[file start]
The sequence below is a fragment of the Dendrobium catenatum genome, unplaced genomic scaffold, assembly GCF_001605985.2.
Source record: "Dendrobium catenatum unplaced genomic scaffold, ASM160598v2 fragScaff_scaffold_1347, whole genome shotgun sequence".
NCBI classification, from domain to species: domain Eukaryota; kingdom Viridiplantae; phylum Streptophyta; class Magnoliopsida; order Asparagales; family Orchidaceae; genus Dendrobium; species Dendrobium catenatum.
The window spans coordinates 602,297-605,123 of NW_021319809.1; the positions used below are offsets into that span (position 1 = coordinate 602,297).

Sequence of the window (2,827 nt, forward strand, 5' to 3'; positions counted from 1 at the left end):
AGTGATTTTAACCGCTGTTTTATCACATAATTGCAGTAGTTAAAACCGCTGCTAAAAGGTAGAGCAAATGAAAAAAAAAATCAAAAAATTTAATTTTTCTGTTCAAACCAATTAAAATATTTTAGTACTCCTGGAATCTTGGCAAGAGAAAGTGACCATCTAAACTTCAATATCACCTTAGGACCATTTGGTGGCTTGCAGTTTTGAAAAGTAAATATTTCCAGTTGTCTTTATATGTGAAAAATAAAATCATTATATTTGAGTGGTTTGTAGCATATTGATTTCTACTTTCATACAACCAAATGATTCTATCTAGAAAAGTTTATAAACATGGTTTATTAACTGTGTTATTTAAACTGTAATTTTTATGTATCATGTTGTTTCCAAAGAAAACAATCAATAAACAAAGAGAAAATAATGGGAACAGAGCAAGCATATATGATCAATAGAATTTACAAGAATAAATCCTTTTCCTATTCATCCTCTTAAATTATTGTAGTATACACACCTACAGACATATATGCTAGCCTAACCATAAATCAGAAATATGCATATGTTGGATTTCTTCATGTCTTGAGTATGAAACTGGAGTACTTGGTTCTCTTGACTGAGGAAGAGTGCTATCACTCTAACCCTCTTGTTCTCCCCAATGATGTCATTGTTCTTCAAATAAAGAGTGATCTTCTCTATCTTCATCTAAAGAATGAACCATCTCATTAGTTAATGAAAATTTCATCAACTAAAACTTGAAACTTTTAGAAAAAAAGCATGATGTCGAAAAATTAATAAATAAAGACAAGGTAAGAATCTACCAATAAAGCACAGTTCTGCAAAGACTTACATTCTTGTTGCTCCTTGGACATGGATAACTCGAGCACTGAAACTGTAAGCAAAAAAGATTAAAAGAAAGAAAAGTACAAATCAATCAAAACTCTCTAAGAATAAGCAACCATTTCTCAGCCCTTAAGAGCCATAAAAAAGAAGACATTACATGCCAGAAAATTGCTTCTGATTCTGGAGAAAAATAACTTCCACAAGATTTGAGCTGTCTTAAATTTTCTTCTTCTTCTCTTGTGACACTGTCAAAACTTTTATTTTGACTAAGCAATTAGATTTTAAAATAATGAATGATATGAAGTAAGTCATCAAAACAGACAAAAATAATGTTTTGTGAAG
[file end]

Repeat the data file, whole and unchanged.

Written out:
The sequence below is a fragment of the Dendrobium catenatum genome, unplaced genomic scaffold, assembly GCF_001605985.2.
Source record: "Dendrobium catenatum unplaced genomic scaffold, ASM160598v2 fragScaff_scaffold_1347, whole genome shotgun sequence".
NCBI classification, from domain to species: domain Eukaryota; kingdom Viridiplantae; phylum Streptophyta; class Magnoliopsida; order Asparagales; family Orchidaceae; genus Dendrobium; species Dendrobium catenatum.
The window spans coordinates 602,297-605,123 of NW_021319809.1; the positions used below are offsets into that span (position 1 = coordinate 602,297).

Sequence of the window (2,827 nt, forward strand, 5' to 3'; positions counted from 1 at the left end):
AGTGATTTTAACCGCTGTTTTATCACATAATTGCAGTAGTTAAAACCGCTGCTAAAAGGTAGAGCAAATGAAAAAAAAAATCAAAAAATTTAATTTTTCTGTTCAAACCAATTAAAATATTTTAGTACTCCTGGAATCTTGGCAAGAGAAAGTGACCATCTAAACTTCAATATCACCTTAGGACCATTTGGTGGCTTGCAGTTTTGAAAAGTAAATATTTCCAGTTGTCTTTATATGTGAAAAATAAAATCATTATATTTGAGTGGTTTGTAGCATATTGATTTCTACTTTCATACAACCAAATGATTCTATCTAGAAAAGTTTATAAACATGGTTTATTAACTGTGTTATTTAAACTGTAATTTTTATGTATCATGTTGTTTCCAAAGAAAACAATCAATAAACAAAGAGAAAATAATGGGAACAGAGCAAGCATATATGATCAATAGAATTTACAAGAATAAATCCTTTTCCTATTCATCCTCTTAAATTATTGTAGTATACACACCTACAGACATATATGCTAGCCTAACCATAAATCAGAAATATGCATATGTTGGATTTCTTCATGTCTTGAGTATGAAACTGGAGTACTTGGTTCTCTTGACTGAGGAAGAGTGCTATCACTCTAACCCTCTTGTTCTCCCCAATGATGTCATTGTTCTTCAAATAAAGAGTGATCTTCTCTATCTTCATCTAAAGAATGAACCATCTCATTAGTTAATGAAAATTTCATCAACTAAAACTTGAAACTTTTAGAAAAAAAGCATGATGTCGAAAAATTAATAAATAAAGACAAGGTAAGAATCTACCAATAAAGCACAGTTCTGCAAAGACTTACATTCTTGTTGCTCCTTGGACATGGATAACTCGAGCACTGAAACTGTAAGCAAAAAAGATTAAAAGAAAGAAAAGTACAAATCAATCAAAACTCTCTAAGAATAAGCAACCATTTCTCAGCCCTTAAGAGCCATAAAAAAGAAGACATTACATGCCAGAAAATTGCTTCTGATTCTGGAGAAAAATAACTTCCACAAGATTTGAGCTGTCTTAAATTTTCTTCTTCTTCTCTTGTGACACTGTCAAAACTTTTATTTTGACTAAGCAATTAGATTTTAAAATAATGAATGATATGAAGTAAGTCATCAAAACAGACAAAAATAATGTTTTGTGAAG